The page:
Do Long Hours Really Pay?
Here on Inc.com, one of my most popular posts ever was entitled "Why Working More Than 40 Hours a Week Is Useless." It’s easy to see why. Complaints about long hours are incredibly common and just about every business owner has experienced the toll they can take on your psychology, body and family. The premise that you can get more done by shortening your workweek is bound to be very seductive.
But was that headline (and the decades of research on productivity that stood behind it) just wishful thinking?
A new study recently featured in the Harvard Business Review’s ‘Defend Your Research’ column suggests yes. If this subject fascinates you, it’s well worth a read in full, but the gist of the argument is that throughout the 1980s and mid-90s wages per hour over 40 hours a week declined, meaning the more you worked the less you made per hour. While starting in mid-90s overwork started to pay, with those working more than 40 hours a week earning more hourly with each additional hour they put in.
The Overwork Premium
Study co-author Cornell’s Kim Weeden sums it up: "By the mid-1990s, overworkers received higher wages per hour compared to full-time workers with comparable levels of education, experience, and other attributes. By the end of the 2000s, overworkers earned about 6% more per hour than their full-time counterparts. This shift from wage penalty to wage premium implies that overworkers experienced a much sharper increase in their hourly wages than regular full time workers."
Which doesn’t necessarily mean that overworkers get more done. It could just be that bosses are increasingly expecting their teams to put in long days to signal commitment and garner higher pay. "In the new knowledge economy, particularly where work is organized in teams, productivity can be very hard to observe directly. In the absence of direct measures of productivity and contributions, employers may use the number of work hours as a signal,” notes co-author Youngjoo Cha of Indiana University.
So Should You Burn the Midnight Oil?
Which is another way to say that you should probably take these findings with a grain of salt. As your own boss, you have no one to show off to, so all that counts is how much you actually produce, not who you wow with your life-crushing dedication. As Business Insider recently reaffirmed, "decades of research supports the 40-hour workweek and shows that working longer can lead to serious negative effects on health, family life, and productivity," before going on to round up some of the greatest hits when it comes to investigations into the question.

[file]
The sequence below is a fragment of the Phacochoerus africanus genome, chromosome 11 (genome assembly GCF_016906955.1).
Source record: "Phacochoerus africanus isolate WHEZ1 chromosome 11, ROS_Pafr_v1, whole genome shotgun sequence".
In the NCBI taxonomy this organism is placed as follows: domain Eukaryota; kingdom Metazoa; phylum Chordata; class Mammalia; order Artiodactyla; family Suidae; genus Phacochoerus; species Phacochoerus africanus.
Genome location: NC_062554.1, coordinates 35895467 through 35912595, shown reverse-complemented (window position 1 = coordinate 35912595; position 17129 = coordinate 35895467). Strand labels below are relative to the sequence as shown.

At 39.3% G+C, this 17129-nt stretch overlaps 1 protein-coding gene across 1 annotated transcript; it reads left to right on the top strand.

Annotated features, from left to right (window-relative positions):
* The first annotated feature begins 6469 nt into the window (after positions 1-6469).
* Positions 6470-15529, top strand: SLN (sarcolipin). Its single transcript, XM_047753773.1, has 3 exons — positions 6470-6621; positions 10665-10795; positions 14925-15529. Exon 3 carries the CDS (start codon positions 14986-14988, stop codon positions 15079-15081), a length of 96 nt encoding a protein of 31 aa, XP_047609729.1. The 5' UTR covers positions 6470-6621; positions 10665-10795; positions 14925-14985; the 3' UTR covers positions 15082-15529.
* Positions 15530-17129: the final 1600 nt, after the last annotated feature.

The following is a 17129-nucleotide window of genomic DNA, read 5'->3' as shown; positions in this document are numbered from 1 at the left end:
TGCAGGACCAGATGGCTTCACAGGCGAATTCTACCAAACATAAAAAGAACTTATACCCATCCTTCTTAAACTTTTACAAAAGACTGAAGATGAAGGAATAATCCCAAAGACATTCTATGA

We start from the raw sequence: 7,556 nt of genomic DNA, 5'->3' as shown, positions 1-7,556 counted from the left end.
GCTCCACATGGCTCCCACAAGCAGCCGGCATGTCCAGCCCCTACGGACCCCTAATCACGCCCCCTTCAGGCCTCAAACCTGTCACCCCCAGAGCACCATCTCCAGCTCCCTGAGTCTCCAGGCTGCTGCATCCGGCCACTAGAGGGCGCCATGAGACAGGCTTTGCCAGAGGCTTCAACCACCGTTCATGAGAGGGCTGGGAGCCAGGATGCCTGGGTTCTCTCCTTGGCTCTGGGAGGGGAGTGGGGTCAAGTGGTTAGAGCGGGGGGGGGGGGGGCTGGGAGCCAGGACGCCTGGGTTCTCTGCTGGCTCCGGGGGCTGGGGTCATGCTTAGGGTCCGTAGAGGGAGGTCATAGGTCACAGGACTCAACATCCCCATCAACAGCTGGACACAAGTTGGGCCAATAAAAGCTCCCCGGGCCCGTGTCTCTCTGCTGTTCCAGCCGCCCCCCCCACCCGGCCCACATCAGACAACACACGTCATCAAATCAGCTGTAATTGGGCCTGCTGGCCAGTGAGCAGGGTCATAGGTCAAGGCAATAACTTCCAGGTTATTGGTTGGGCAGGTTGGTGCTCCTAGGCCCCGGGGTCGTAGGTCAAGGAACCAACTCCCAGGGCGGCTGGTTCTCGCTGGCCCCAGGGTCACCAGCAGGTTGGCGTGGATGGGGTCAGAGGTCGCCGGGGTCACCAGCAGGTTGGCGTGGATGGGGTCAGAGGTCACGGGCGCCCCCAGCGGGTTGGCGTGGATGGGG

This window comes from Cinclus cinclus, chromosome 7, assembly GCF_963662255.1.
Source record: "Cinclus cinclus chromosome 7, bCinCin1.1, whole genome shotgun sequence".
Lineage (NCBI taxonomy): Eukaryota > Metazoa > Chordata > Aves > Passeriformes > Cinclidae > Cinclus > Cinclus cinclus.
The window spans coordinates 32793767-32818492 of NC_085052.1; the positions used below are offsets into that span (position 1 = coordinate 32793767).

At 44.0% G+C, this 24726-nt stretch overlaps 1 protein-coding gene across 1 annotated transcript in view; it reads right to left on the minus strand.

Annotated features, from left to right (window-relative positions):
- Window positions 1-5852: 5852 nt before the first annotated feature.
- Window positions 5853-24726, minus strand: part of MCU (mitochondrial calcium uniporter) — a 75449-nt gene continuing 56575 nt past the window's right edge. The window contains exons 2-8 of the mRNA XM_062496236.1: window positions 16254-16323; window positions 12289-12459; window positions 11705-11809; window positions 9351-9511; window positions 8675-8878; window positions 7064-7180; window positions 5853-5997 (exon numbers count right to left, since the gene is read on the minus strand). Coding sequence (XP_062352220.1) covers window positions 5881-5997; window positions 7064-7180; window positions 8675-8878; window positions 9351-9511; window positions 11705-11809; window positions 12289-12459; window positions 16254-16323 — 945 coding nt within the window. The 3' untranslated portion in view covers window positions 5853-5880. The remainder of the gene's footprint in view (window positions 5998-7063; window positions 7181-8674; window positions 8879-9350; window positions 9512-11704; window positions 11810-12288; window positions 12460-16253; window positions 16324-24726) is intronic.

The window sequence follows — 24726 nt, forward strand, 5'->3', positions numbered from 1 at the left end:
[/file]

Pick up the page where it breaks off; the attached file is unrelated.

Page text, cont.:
But as a manager, you may benefit from this new study in other ways, namely as a reminder that it’s looking increasingly likely that social trends are pushing highly skilled workers towards longer hours. You may be being swayed by these same forces, so its worth examining your company to see whether you’re succumbing to the creeping forces of overwork and whether, truly, you want to be. If this research is a window into the collective soul of high achievers, it appears maybe we should all do some soul searching.
Check out the HBR post for more on how this trend may be impacting the gender wage gap and rising inequality, as well as details on which sectors are most affected.
How much overtime do you put in and do you feel it’s the right amount for maximum productivity?
JESSICA STILLMAN | Columnist
Jessica Stillman is a freelance writer based in London with interests in unconventional career paths, generational differences, and the future of work. She has blogged for CBS MoneyWatch, GigaOM, and Brazen Careerist.